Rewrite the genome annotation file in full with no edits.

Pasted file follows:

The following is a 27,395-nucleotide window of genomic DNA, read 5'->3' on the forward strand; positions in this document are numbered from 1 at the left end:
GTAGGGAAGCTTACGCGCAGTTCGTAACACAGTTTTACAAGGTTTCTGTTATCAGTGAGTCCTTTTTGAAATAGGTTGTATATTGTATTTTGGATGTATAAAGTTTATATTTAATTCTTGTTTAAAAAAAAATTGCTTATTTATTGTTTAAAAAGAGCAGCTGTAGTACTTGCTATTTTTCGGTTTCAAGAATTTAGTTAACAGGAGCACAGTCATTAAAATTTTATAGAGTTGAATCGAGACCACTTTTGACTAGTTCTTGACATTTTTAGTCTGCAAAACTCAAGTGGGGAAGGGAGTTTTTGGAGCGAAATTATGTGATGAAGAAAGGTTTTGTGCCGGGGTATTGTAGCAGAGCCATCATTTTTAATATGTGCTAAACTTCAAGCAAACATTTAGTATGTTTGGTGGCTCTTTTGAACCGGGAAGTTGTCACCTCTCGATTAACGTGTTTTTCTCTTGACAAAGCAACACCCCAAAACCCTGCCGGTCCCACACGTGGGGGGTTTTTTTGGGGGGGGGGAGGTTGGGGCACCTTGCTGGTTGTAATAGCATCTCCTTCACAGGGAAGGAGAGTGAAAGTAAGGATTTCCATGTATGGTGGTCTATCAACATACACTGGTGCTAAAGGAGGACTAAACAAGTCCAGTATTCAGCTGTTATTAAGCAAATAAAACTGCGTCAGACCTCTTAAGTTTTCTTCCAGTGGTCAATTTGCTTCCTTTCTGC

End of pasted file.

The following is a 27,395-nucleotide window of genomic DNA, read 5'->3' on the forward strand; positions in this document are numbered from 1 at the left end:
GTAGGGAAGCTTACGCGCAGTTCGTAACACAGTTTTACAAGGTTTCTGTTATCAGTGAGTCCTTTTTGAAATAGGTTGTATATTGTATTTTGGATGTATAAAGTTTATATTTAATTCTTGTTTAAAAAAAAATTGCTTATTTATTGTTTAAAAAGAGCAGCTGTAGTACTTGCTATTTTTCGGTTTCAAGAATTTAGTTAACAGGAGCACAGTCATTAAAATTTTATAGAGTTGAATCGAGACCACTTTTGACTAGTTCTTGACATTTTTAGTCTGCAAAACTCAAGTGGGGAAGGGAGTTTTTGGAGCGAAATTATGTGATGAAGAAAGGTTTTGTGCCGGGGTATTGTAGCAGAGCCATCATTTTTAATATGTGCTAAACTTCAAGCAAACATTTAGTATGTTTGGTGGCTCTTTTGAACCGGGAAGTTGTCACCTCTCGATTAACGTGTTTTTCTCTTGACAAAGCAACACCCCAAAACCCTGCCGGTCCCACACGTGGGGGGTTTTTTTGGGGGGGGGGAGGTTGGGGCACCTTGCTGGTTGTAATAGCATCTCCTTCACAGGGAAGGAGAGTGAAAGTAAGGATTTCCATGTATGGTGGTCTATCAACATACACTGGTGCTAAAGGAGGACTAAACAAGTCCAGTATTCAGCTGTTATTAAGCAAATAAAACTGCGTCAGACCTCTTAAGTTTTCTTCCAGTGGTCAATTTGCTTCCTTTCTGC